ECDHE SECP256R1 	agree     56 ops took 1.016 sec, avg 18.143 ms, 55.118 ops/sec
KYBER512    128 	key gen   232 ops took 1.004 sec, avg 4.328 ms, 231.076 ops/sec
KYBER512    128 	encap     192 ops took 1.008 sec, avg 5.250 ms, 190.476 ops/sec
KYBER512    128 	decap     178 ops took 1.004 sec, avg 5.640 ms, 177.291 ops/sec
KYBER768    192 	key gen   146 ops took 1.008 sec, avg 6.904 ms, 144.841 ops/sec
KYBER768    192 	encap     118 ops took 1.008 sec, avg 8.542 ms, 117.063 ops/sec
KYBER768    192 	decap     110 ops took 1.000 sec, avg 9.091 ms, 110.000 ops/sec
KYBER1024   256 	key gen   92 ops took 1.011 sec, avg 10.989 ms, 90.999 ops/sec
KYBER1024   256 	encap     76 ops took 1.000 sec, avg 13.158 ms, 76.000 ops/sec
KYBER1024   256 	decap     72 ops took 1.000 sec, avg 13.889 ms, 72.000 ops/sec

Our implementation of Kyber’s performance is looking great compared to all the other algorithms. It might appear that ECDHE comes close, but not when you consider the mechanics of a key exchange.

Note that ECDHE is a NIKE (Non-Interactive Key Exchange) while Kyber is a KEM (Key Encapsulation Mechanism) so in the context of TLS 1.3, the numbers as they stand are misleading.

For NIKEs, both the server and the client must do the key generation operation. Then both the server and the client must also do the key agreement step. On the other hand, for KEMs, the client does key generation once, the server does encapsulation once, and the client does decapsulation once. Since NIKEs have double the number of operations to achieve a shared secret, for a fair comparison, we need to double the average time for ECDHE. In this light, the total time for a key exchange looks like this:

Algorithm Total Time for Key Exchange
ECDH SECP256R1 26.719 ms
Kyber512 (NIST Level 1) 15.218 ms
Kyber768 (NIST Level 3) 24.537 ms
Kyber1024 (NIST Level 5) 38.036 ms

Note that Kyber512, from a security perspective, is comparable to ECDH at SECP256R1.

The numbers speak for themselves: Kyber wins. That said, you can look forward to future optimizations and even better performance gains.

As we’ve noted in the past, Kyber has considerably larger artifacts than ECDHE, depending on your method of transmission, this margin can easily be lost if your transmission speeds are slow.

Want to see further optimizations to our Kyber implementation? Interested in wolfSSL’s other post-quantum algorithm implementations? Let us know so we can prioritize the things you are looking for.

If you have questions about any of the above, please contact us at or call us at +1 425 245 8247.

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Post-Quantum Kyber Benchmarks (MacOS)

You may be aware that wolfSSL has our own implementation of NIST’s ML-KEM, also known as Kyber. ML-KEM is the post-quantum KEM that is slated for standardization by NIST. While the standard is not complete yet, and we have not yet released our implementation into open source, we do have some benchmarking results to share.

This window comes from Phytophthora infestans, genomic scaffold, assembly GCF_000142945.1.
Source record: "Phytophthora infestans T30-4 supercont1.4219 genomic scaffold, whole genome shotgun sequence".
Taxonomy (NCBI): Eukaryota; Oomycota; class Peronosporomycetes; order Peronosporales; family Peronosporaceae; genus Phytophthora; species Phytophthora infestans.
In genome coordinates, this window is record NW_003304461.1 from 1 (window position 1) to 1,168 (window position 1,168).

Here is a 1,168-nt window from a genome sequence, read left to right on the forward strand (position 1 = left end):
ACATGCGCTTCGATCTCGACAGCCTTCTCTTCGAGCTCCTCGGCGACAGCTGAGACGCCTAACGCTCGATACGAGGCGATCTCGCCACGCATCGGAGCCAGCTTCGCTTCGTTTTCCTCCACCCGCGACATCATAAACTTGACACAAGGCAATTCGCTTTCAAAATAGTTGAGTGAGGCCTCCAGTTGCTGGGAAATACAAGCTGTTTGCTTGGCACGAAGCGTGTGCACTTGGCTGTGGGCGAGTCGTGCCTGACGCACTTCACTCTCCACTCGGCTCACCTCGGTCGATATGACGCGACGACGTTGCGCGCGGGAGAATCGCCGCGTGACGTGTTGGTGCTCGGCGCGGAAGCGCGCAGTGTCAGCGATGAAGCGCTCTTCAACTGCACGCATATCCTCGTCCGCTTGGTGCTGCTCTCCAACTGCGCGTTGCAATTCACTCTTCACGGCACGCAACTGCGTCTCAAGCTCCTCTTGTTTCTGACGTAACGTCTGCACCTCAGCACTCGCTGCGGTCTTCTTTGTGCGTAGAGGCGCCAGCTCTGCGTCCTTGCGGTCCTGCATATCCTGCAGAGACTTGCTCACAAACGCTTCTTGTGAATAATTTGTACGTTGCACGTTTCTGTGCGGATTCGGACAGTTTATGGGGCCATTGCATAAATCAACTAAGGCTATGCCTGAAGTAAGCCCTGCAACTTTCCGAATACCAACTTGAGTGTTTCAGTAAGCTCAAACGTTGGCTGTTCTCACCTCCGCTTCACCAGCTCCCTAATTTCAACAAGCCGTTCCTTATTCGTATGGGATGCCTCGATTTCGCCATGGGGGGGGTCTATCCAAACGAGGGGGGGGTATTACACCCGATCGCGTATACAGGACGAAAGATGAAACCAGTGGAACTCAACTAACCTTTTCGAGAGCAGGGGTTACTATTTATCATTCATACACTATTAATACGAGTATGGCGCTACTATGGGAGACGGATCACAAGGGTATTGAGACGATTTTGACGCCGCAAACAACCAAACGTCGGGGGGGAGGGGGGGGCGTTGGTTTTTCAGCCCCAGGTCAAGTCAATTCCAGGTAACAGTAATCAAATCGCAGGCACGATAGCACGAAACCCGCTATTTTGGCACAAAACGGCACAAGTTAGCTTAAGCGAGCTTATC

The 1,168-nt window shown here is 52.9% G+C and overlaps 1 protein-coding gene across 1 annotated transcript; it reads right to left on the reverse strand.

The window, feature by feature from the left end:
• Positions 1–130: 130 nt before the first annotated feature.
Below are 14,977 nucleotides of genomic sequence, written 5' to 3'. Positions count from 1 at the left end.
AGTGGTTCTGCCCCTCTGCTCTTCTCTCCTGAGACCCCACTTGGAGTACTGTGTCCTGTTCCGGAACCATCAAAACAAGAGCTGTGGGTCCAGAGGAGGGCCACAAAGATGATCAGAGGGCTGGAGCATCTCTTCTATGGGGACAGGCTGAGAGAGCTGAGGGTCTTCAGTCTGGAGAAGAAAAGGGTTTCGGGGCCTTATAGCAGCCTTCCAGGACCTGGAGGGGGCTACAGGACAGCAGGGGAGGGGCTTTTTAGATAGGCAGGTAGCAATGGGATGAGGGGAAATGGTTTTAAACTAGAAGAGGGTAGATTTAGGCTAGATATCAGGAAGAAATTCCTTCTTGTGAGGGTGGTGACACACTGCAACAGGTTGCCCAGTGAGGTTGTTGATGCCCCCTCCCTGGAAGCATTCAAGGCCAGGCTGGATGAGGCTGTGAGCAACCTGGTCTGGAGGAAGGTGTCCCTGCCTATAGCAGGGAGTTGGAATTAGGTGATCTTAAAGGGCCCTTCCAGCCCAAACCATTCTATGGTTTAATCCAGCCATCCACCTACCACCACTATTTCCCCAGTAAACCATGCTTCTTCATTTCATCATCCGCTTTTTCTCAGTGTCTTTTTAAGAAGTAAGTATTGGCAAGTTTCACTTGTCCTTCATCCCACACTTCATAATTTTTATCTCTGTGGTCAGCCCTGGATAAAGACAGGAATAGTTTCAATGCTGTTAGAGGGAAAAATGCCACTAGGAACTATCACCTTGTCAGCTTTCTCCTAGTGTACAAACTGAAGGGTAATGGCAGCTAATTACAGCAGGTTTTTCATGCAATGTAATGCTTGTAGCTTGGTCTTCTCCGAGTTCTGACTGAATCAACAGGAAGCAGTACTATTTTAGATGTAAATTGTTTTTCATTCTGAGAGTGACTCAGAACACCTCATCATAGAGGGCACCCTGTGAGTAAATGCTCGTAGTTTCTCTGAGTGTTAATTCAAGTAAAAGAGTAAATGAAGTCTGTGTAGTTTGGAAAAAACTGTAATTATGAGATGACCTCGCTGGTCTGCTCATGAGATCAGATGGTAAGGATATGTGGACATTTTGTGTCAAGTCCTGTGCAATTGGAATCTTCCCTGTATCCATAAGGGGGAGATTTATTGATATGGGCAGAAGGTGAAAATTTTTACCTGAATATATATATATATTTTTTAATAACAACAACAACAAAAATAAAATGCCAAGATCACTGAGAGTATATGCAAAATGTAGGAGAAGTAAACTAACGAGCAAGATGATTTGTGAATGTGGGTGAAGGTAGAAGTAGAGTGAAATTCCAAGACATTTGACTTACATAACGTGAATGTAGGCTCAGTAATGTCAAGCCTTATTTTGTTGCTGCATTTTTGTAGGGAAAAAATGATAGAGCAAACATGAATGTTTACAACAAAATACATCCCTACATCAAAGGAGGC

Additionally, we should note some things about our implementation that make it unique and useful:

  1. It will be fully integrated with our other products, including wolfSSL, wolfBoot, curl, etc.
  2. It is a consumer of our highly optimized SP Math library, with more ML-KEM optimizations to come!
  3. Because our products are well integrated with many other open source packages, those packages can inherit Kyber/ML-KEM support.
  4. It supports bare metal, as well as all of the other operating systems we support, including FreeRTOS, VxWorks, Integrity, Zephyr, Itron, LynxOS, etc.
  5. It also supports all of the silicon targets we support, including ARM, RISCV, DSPs, FPGAs, intel, etc.

The benchmarks results follow:

Math: 	Multi-Precision: Wolf(SP) no-dyn-stack word-size=64 bits=4096 sp_int.c
	Single Precision: ecc 256 384 521 rsa/dh 2048 3072 4096 asm sp_arm64.c

wolfCrypt Benchmark (block bytes 1048576, min 1.0 sec each)

DH      2048  key gen      3997 ops took 1.000 sec, avg 0.250 ms, 3996.812 ops/sec
DH      2048    agree      4100 ops took 1.001 sec, avg 0.244 ms, 4097.522 ops/sec
KYBER512    128  key gen     96100 ops took 1.001 sec, avg 0.010 ms, 96037.765 ops/sec
KYBER512    128    encap     78000 ops took 1.000 sec, avg 0.013 ms, 77970.220 ops/sec
KYBER512    128    decap     58900 ops took 1.001 sec, avg 0.017 ms, 58867.158 ops/sec
KYBER768    192  key gen     58200 ops took 1.000 sec, avg 0.017 ms, 58192.314 ops/sec
KYBER768    192    encap     48700 ops took 1.001 sec, avg 0.021 ms, 48664.334 ops/sec
KYBER768    192    decap     38100 ops took 1.001 sec, avg 0.026 ms, 38059.656 ops/sec
KYBER1024   256  key gen     37800 ops took 1.003 sec, avg 0.027 ms, 37704.299 ops/sec
KYBER1024   256    encap     32600 ops took 1.001 sec, avg 0.031 ms, 32566.427 ops/sec
KYBER1024   256    decap     26000 ops took 1.001 sec, avg 0.039 ms, 25967.020 ops/sec
ECC   [      SECP256R1]   256  key gen     84100 ops took 1.001 sec, avg 0.012 ms, 84013.469 ops/sec
ECDHE [      SECP256R1]   256    agree     24400 ops took 1.004 sec, avg 0.041 ms, 24300.995 ops/sec

The benchmarks were run on an Apple MacBook Pro 18,3 with an Apple M1 Pro, 3.09 GHz processor. Only 1 core was used. If you want to get the benchmark harness code, then ping us at